North Korea Test-Fires Two Short Range Missiles Again
South Korea’s Joint Chiefs of Staff confirmed the firing. An official from the department said that North Korea fired the two missiles just after dawn and they flew a distance of around 430 kilometres (260 miles) before falling into the East Sea.
Kim Jong-un seems to be reluctant in his moves, even after his meeting with the US President Donald Trump earlier this month and promise of restraint, North Korea has fired two short-range missiles into the sea on Thursday. This is seen as a warning from Pyongyang over the military exercises between Washington and Seoul that is scheduled to take place, next month.
North Korea also warned that the war games could affect their planned resumption of denuclearisation talks, which took place between Washington and Pyongyang.
South Korea’s Joint Chiefs of Staff confirmed the firing. An official from the department said that North Korea fired the two missiles just after dawn and they flew a distance of around 430 kilometres (260 miles) before falling into the East Sea, which is also known as the Sea of Japan. The official referring to the North Korean leader also said, “It is not clear whether Kim Jong-un oversaw the launch on site”.
Japan meanwhile confirmed that the missiles did not reach Japanese waters, but Japan’s defense minister said that the move of North Korea is “extremely regrettable”. Defence Minister Takeshi Iwaya said, “We have confirmed so far that they did not reach our country’s territory or exclusive economic zone”.
According to Cheong Seong Chang, an analyst associated with Sejong Institute, “The action should be considered part of Pyongyang’s protest against the upcoming US-South Korea military drill next month”.
But other analysts are of the view that North Korea’s opposition to the drills is merely a pretext, as Pyongyang wants to pursue its weapons ambitions.
Hong Min, a Researcher associated with Korea Institute of National Unification, South Korea says, “I think the launches are part of a larger plan for North Korea’s advanced missile programme, rather than its protest against the upcoming military drill”.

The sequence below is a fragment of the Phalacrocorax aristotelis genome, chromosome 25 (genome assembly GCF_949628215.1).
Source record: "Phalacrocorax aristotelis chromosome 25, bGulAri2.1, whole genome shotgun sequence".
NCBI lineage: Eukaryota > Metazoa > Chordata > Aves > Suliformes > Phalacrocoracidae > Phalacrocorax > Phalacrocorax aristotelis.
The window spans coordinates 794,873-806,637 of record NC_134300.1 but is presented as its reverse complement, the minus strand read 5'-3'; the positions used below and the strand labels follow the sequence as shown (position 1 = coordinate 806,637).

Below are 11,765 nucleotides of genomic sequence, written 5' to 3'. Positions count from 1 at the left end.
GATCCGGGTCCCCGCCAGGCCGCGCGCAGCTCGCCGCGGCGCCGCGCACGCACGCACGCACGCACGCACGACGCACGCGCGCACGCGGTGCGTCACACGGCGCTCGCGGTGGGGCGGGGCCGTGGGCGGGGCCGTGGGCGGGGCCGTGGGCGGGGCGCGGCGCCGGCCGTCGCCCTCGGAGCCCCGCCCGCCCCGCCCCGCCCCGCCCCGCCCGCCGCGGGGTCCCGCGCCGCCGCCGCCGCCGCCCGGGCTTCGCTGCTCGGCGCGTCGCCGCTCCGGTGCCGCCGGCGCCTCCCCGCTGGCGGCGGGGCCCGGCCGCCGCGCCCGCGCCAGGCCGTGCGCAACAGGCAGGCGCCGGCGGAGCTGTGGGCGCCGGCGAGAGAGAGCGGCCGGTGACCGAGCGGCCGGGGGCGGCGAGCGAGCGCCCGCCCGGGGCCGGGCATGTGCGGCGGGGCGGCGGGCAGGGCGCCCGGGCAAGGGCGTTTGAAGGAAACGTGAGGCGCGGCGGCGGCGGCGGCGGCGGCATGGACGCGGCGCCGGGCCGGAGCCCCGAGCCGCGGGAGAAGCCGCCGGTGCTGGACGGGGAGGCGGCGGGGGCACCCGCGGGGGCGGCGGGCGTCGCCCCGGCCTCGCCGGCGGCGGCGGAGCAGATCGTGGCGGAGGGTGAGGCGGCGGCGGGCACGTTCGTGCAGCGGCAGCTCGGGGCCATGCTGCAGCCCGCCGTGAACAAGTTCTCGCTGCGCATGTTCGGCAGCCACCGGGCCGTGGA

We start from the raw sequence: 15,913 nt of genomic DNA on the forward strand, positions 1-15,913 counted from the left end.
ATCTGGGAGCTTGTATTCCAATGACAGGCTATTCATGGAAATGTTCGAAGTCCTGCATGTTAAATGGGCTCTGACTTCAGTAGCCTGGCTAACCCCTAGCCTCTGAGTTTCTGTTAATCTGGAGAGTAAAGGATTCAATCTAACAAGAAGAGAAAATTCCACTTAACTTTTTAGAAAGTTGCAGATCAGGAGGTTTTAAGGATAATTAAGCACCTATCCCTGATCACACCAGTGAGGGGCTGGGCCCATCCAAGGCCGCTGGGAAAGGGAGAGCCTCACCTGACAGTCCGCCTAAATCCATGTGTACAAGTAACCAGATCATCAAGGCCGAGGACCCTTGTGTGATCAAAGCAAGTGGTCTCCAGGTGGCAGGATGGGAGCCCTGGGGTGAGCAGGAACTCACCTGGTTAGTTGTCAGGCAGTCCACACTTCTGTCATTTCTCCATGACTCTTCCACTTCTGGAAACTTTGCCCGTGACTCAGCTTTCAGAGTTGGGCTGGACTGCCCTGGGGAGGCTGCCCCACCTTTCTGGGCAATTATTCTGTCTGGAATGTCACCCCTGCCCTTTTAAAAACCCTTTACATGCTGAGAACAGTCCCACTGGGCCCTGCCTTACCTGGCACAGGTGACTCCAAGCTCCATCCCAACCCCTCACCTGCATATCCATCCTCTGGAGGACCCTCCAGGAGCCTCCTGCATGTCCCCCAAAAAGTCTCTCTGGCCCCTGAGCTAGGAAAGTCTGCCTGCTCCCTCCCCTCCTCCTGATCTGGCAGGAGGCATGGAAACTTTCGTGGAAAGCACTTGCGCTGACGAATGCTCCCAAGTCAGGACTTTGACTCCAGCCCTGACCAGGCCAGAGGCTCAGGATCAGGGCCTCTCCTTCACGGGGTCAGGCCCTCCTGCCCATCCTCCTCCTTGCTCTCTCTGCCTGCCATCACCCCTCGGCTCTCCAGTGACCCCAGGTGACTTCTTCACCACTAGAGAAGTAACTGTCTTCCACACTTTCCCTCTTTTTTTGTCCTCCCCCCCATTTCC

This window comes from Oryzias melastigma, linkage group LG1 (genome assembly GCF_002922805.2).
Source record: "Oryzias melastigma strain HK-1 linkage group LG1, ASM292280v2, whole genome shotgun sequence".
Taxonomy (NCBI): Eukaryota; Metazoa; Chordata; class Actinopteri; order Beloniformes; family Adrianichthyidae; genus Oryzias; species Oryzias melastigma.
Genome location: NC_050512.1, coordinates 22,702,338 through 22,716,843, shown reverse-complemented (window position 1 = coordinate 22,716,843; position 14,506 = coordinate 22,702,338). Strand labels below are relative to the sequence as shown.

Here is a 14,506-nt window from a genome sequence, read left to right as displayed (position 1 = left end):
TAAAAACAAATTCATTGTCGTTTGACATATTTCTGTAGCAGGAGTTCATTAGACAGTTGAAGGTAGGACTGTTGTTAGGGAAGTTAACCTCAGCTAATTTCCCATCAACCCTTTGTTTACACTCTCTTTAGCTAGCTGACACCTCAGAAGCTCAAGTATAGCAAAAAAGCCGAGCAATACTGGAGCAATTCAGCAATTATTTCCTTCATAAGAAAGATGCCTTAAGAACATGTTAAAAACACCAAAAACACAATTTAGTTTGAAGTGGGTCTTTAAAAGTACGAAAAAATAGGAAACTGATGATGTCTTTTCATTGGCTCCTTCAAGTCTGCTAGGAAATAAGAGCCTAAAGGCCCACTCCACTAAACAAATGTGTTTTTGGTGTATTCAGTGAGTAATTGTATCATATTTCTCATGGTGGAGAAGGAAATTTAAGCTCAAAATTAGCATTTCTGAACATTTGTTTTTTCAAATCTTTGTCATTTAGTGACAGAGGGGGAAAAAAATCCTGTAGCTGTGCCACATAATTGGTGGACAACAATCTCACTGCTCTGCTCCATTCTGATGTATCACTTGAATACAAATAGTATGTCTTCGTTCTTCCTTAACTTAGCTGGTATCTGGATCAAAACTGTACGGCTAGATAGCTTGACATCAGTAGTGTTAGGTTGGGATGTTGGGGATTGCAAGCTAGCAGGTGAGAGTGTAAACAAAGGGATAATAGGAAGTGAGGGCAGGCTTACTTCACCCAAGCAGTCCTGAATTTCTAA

On May 9th, Pyongyang last fired short-range missiles, which US President Donald Trump has called “very standard stuff” but at the same time, he also said that it had not affected his relationship with the North’s leader Kim Jong-un.
After months of standoff, Kim and Trump agreed to resume their talks after an impromptu meeting on June 30 that they held in the Demilitarized Zone that divides the two Koreas. Following the meeting, US Secretary of State Mike Pompeo also indicated that the working-level talks would start by mid-July.
But in an unprecedented move last week, North Korea issued a warning over the military drills between South Korea and the United States, which have been held for years and were scaled down to ease tensions with the nuclear-armed state.
North Korea last week condemned the exercises saying it as a “blatant pressure and a violation of the spirit” of the joint statement issued and signed by US President Donald Trump and Kim Jong-un, at their first summit held in Singapore last year.
Earlier, North Korea has hinted it could reconsider its suspension of nuclear testing because of the military drills, although the US State Department was confident and upbeat over the commitments made by Kim and Trump during the recent DMZ meeting and at a February summit in Vietnam.